Travel in Cuba is like stepping back in time. After thirty years of communism under Fidel Castrol, the island was hardly touched by the barrage of capitalist chains and commercial ventures. Vintage 1950s Chevys and Cadillacs roll slowly up the streets lined with charming but dilapidated colonial houses; stories by Hemmingway and Greene remind us of a decadent past, today locals play dominoes and smoke cigars on every corner.
The regime is finally beginning to loosen its grip and the Caribbean island is opening up to the world once again. While this will certainly be a positive for the country’s economy, Cuba will certainly be changing, so it is recommended to visit Cuba soon before its old charm fades.
One must expect the unexpected with travel in Cuba. Things run on their own time and to the pace of this laid-back country. The UNESCO World Heritage capital Havana is being painstaking restored back to its past glory, but the decades of neglect have left a city in a delightfully run-down state. There is a flurry of new optimism, trendy bars, cafes, eateries and boutique hotels are beginning to pop up. The sultry beat of old Havana is set by the street musicians that play classic Cuban sounds, son, salsa and mambo – think Buena Vista Social Club. Cuban jazz is often heard in Ronnie Scott’s club in London. Cuba has excelled culturally not only in music but also in ballet and the other arts.
To the east is Trinidad, another colonial gem seemingly untouched for hundreds of years. The lively streets fill up at night both with locals and foreigners gyrating to the sounds of Cuban music and sipping on mojitos or cold beer.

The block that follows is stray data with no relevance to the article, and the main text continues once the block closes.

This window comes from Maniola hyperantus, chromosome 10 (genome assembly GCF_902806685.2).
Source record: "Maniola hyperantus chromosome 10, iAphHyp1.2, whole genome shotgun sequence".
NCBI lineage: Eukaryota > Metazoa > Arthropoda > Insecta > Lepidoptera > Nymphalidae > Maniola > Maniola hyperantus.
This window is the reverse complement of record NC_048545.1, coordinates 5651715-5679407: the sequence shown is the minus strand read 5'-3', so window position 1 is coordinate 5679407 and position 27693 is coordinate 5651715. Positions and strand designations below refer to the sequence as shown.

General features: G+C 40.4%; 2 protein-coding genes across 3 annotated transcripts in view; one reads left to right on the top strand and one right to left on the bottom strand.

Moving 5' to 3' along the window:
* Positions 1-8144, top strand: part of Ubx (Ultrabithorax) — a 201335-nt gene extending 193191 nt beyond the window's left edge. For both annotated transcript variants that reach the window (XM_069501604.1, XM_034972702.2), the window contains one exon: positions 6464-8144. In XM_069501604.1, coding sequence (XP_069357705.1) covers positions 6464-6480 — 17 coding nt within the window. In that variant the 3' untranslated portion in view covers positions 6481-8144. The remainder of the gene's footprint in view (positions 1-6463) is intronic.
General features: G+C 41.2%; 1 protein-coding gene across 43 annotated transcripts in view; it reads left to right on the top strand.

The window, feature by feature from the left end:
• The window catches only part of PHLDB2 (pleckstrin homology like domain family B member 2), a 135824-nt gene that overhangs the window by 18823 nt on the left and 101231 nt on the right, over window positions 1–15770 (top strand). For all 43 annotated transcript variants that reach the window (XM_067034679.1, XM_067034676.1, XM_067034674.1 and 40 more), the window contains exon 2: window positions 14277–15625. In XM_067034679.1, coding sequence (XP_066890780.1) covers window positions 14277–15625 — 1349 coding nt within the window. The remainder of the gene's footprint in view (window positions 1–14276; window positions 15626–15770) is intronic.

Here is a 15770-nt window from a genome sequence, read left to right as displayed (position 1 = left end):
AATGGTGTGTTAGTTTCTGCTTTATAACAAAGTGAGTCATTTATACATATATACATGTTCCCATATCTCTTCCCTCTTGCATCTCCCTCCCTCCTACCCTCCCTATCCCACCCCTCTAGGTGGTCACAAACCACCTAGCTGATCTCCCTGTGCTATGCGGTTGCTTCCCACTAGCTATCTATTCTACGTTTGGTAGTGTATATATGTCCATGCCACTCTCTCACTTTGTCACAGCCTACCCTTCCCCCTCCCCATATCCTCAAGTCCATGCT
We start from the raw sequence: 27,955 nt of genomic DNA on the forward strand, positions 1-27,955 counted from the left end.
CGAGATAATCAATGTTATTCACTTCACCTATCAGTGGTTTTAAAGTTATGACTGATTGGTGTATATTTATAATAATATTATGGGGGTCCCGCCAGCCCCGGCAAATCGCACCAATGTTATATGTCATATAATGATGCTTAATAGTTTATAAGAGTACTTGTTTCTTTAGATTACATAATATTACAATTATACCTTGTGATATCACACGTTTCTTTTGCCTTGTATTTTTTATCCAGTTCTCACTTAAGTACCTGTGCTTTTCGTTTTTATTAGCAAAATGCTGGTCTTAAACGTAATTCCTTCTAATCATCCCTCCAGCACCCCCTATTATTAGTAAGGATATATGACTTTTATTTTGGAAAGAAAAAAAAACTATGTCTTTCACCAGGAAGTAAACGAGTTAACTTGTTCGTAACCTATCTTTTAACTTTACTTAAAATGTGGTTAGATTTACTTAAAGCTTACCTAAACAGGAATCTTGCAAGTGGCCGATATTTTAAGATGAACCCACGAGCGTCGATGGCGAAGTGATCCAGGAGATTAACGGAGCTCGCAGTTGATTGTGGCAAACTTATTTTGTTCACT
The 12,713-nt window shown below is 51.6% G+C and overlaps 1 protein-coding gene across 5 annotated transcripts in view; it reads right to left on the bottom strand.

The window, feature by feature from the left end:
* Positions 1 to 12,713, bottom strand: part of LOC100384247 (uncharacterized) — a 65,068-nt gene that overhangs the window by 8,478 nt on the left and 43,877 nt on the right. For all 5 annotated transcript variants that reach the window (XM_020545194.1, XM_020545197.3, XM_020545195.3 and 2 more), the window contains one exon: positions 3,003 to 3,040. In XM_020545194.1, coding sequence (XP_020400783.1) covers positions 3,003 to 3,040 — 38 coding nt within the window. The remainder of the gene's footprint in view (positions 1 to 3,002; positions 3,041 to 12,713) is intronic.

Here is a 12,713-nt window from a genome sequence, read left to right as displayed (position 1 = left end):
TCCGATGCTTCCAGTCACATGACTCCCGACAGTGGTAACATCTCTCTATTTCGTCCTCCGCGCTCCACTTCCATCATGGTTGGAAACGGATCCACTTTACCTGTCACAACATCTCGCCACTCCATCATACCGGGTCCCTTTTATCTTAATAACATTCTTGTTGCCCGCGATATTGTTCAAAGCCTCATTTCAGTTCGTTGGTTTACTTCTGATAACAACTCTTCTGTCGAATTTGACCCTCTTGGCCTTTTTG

Cuba isn’t just about its old cities. Travel through the interior, instead of flying, reveals a fascinating slice of real Cuba, although be prepared for potholes. Horse and cart is a popular mode of transport, farmers harvest their sugar cane or round up cattle, kids play football in the towns’ squares and green forest covered mountains appear as a backdrop to the flat farmlands. There are still some famous steam trains in operation, but mostly for transporting the sugar-cane harvest.
For beaches, you are spoiled for choice, Varadero in the north has been popular since the 1920’s, near Havana is Guanabo, and over on the south-east there are fine beaches near Santiago de Cuba. The country is flanked by golden sand shaded by rows of palm trees, secluded coves and bays – some of which are empty much of the time. The turquoise waters contain thousands of miles of healthy, pristine coral reef – home to turtles, dolphins, moray eels, barracuda, rays and colourful exotic fish. Sport fishing at sea is a popular activity for aspiring Hemingway’s.
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|Currency:||Cuban peso, Cuban Convertible Peso CUP|
|Visas:||British passport holders need a return ticket and a 30-day tourist visa.|
Good to know
Meat plays a bit part of Cuban food, also called comida criolla. Roasted pork and chicken accompanied by rice and black beans are delicious. Like much of the Caribbean, yucca and fried plantains are a stable. Try green banana soup which is surprisingly good. The waters around the island provide fresh fish, prawns and lobster.
Rum is king in Cuba. It’s the national drink, inexpensive, available everywhere and is the basis for mojitos, best drunk at the bar they were invented - La Bodeguita del Medio. Beer is also popular and readily available with Cristal being the most popular. A drink is granizado, a slushy soft drink sold from street vendors.
There are plenty of festivals through the year in Cuba. Havana in February and Santiago in July have their own variations on the theme of conga, the ear-splitting drum music which drives on the parades.
The idea time for travel in Cuba is between December and May when the days are warm and sunny. The rainy season is between April and November which create downpours once or twice a day. Avoid August to October when hurricanes occur.